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Best ways to navigate, from high-tech to low

Question: I am getting ready to spend a couple of months in Scotland, England and Ireland and wonder whether you have any advice or information on the best ways to navigate on this trip. — Jim McIntosh, Carlsbad, Calif.

Answer: Renting a car and hitting the high roads of Britain and Ireland brings with it some freedoms but also some complications.

Two travel experts offer suggestions to make your travels more fun and less fraught, but keep this in mind: No system is perfect; if your goal is never to be lost, you might want to dial back your expectations.

Your three best friends on a car trip are your smartphone, a navigation system such as Garmin or TomTom, which might be built in to your car or might be a stand-alone, and — wait for it — a map, maybe even a paper one. The first two rely on satellite GPS; the latter on you.

An app on your smartphone

Pro: Your phone is always with you. The map apps you choose are usually reliable and frequently updated. Make a wrong turn and you’ll be rerouted.

Con: If you lose your cell signal, your maps won’t update or will do the digital equivalent of dithering.

Amy Nichol Smith, who recently spent time in Scotland, relied heavily on a Google map app on her smartphone. She upgraded her phone to an international plan.

“It was totally worth it,” said Smith, a technology analyst for FitSmallBusiness.com, an online publication for small-business owners. “I was able to see exactly where there was traffic and construction.”

To save on data charges, she downloaded directions and switched her phone to airplane mode.

Andy Abramson, chief executive of Comunicano and of Brand Communication Design, both marketing services agencies, often buys a local SIM card when he’s abroad so he has access to the fastest cellphone networks. You can swap your SIM if your phone is unlocked (usually that means it’s paid for); you will need to contact your carrier for instructions on how to do so.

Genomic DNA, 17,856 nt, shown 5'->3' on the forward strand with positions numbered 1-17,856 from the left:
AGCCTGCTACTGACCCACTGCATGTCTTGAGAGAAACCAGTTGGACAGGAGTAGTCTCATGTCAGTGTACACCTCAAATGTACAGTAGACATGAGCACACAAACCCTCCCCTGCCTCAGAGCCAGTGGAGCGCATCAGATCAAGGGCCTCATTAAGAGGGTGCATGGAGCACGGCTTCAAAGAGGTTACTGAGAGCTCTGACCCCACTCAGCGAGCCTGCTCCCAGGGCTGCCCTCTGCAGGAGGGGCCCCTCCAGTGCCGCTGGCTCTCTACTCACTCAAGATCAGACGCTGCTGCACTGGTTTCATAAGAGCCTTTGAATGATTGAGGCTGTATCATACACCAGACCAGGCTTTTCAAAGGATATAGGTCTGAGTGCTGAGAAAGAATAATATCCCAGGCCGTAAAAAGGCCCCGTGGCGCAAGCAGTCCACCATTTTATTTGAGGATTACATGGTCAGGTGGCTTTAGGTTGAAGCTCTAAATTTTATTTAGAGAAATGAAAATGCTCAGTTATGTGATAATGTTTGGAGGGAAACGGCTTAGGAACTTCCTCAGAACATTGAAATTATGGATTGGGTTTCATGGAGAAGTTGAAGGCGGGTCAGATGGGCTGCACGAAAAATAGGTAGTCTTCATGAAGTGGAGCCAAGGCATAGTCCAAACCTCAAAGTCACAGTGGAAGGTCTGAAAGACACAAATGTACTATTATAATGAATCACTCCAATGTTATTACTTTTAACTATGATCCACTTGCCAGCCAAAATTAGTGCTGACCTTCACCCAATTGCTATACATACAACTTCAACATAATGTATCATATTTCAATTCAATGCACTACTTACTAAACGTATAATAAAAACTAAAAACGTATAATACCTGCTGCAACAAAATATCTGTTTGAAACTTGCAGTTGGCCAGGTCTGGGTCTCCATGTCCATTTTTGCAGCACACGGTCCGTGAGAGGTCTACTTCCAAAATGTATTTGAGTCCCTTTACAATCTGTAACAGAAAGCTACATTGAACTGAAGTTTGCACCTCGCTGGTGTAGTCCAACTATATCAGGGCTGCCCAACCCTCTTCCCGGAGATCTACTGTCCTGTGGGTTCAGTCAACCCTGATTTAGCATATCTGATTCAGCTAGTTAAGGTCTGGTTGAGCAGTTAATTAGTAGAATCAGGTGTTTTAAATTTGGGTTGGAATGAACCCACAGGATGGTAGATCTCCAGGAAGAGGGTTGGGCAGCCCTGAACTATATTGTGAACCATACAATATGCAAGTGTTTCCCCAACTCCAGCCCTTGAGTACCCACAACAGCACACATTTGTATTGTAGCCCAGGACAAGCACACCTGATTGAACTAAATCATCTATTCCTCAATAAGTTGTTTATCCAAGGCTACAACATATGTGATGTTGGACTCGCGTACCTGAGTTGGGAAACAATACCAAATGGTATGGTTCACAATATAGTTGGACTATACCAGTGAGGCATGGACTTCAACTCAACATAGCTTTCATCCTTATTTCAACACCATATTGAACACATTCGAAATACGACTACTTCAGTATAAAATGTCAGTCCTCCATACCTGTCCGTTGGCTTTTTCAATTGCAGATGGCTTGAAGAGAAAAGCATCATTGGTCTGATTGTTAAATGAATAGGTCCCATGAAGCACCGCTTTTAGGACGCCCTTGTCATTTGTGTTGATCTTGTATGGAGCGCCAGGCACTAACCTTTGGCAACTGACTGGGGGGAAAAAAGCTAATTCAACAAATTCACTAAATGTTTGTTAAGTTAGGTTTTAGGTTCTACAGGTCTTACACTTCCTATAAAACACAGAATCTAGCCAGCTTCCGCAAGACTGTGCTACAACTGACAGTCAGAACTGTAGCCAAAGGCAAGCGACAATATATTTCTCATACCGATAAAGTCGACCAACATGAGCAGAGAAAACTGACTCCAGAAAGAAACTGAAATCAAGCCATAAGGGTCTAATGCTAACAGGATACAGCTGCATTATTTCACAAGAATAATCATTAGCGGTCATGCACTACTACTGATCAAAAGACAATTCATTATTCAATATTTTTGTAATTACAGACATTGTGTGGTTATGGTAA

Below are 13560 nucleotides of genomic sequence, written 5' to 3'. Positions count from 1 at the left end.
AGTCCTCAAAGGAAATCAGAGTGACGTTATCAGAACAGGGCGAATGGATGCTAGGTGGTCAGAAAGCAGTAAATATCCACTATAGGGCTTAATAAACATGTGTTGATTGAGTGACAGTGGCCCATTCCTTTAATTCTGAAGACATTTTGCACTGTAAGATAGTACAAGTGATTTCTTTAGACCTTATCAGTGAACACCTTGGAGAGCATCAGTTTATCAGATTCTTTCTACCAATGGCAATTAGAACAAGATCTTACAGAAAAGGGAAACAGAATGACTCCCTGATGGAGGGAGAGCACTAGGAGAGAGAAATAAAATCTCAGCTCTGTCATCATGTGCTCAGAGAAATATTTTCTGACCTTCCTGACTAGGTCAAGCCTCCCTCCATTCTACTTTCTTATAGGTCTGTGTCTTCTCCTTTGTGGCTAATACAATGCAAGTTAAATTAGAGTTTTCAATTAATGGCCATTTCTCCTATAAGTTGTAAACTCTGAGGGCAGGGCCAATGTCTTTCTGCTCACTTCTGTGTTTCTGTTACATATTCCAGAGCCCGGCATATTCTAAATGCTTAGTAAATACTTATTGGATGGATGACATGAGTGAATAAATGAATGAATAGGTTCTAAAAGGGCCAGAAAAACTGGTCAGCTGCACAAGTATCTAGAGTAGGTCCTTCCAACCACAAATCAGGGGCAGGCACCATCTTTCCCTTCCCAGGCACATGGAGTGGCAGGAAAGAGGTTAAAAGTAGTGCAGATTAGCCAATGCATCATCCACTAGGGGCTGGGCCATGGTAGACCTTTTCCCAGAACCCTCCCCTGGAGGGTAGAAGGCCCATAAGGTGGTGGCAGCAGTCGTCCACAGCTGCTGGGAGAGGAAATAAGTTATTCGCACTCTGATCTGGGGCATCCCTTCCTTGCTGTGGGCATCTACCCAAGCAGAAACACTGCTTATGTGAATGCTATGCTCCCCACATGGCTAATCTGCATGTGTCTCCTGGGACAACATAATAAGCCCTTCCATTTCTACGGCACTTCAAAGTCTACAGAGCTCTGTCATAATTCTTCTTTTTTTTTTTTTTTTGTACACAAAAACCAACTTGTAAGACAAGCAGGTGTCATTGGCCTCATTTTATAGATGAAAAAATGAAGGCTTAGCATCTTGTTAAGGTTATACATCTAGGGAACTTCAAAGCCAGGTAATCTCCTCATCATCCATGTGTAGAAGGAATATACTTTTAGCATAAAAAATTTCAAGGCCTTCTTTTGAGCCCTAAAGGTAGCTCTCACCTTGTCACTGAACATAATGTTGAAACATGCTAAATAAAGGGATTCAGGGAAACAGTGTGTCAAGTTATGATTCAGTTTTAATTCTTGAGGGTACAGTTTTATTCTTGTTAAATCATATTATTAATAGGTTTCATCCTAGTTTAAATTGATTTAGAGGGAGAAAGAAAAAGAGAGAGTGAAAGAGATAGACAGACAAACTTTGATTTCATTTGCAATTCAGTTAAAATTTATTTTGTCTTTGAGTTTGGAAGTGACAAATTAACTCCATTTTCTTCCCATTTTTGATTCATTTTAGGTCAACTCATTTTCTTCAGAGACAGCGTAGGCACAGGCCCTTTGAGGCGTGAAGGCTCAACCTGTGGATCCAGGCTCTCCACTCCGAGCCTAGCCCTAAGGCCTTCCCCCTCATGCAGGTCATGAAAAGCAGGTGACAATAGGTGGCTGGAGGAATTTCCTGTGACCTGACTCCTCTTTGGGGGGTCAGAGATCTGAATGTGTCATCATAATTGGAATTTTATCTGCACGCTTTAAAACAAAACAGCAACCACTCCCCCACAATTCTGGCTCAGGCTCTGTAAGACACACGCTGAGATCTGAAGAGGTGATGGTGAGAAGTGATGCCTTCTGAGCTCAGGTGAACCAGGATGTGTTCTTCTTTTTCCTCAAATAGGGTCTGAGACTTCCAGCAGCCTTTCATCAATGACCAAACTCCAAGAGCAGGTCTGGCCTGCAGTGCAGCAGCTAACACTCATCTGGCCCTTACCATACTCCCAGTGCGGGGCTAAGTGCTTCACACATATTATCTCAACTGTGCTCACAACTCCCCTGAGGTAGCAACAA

If it’s your choice for navigation, do yourself a favor and buy an inexpensive, portable mount.

Find out the laws at your destination to be sure you aren’t breaking them by use or placement of a holder.

Navigation systems

Pro: If you’re out of cell range, built-in or freestanding navigation systems will work; some advocates say the directions and the amount of warning you receive for turns are better.

Con: It’s an additional cost to buy a free-standing unit (or to rent a car with a navigation system). The maps are not updated as frequently as your phone apps.

Abramson chooses his system based on where he is. On some back roads in France, where he travels frequently, “I had no cell coverage, and I was using Google Maps, so I switched over to the on-board GPS,” he said. “It was much more accurate.”

A paper map

Pro: Relies on nothing but your good sense.

Con: Relies on nothing but your good sense.

Smith and Abramson learned to read maps when they were children and became the family navigators. Both suggest getting the lay of the land from a map and studying the anomalies of the road.

Smith noted that studying maps could, for instance, steer you away from toll roads in the U.S., important if your rental car company automatically charges for them and tacks on a fee, or differentiating between high and low roads in Scotland.

For those who lack sense of direction, becoming familiar with where the landmarks are on a map can help make the unfamiliar less so.

For help on learning to read a map, check out YouTube as well as lesson plans from the National Education Association and National Geographic.

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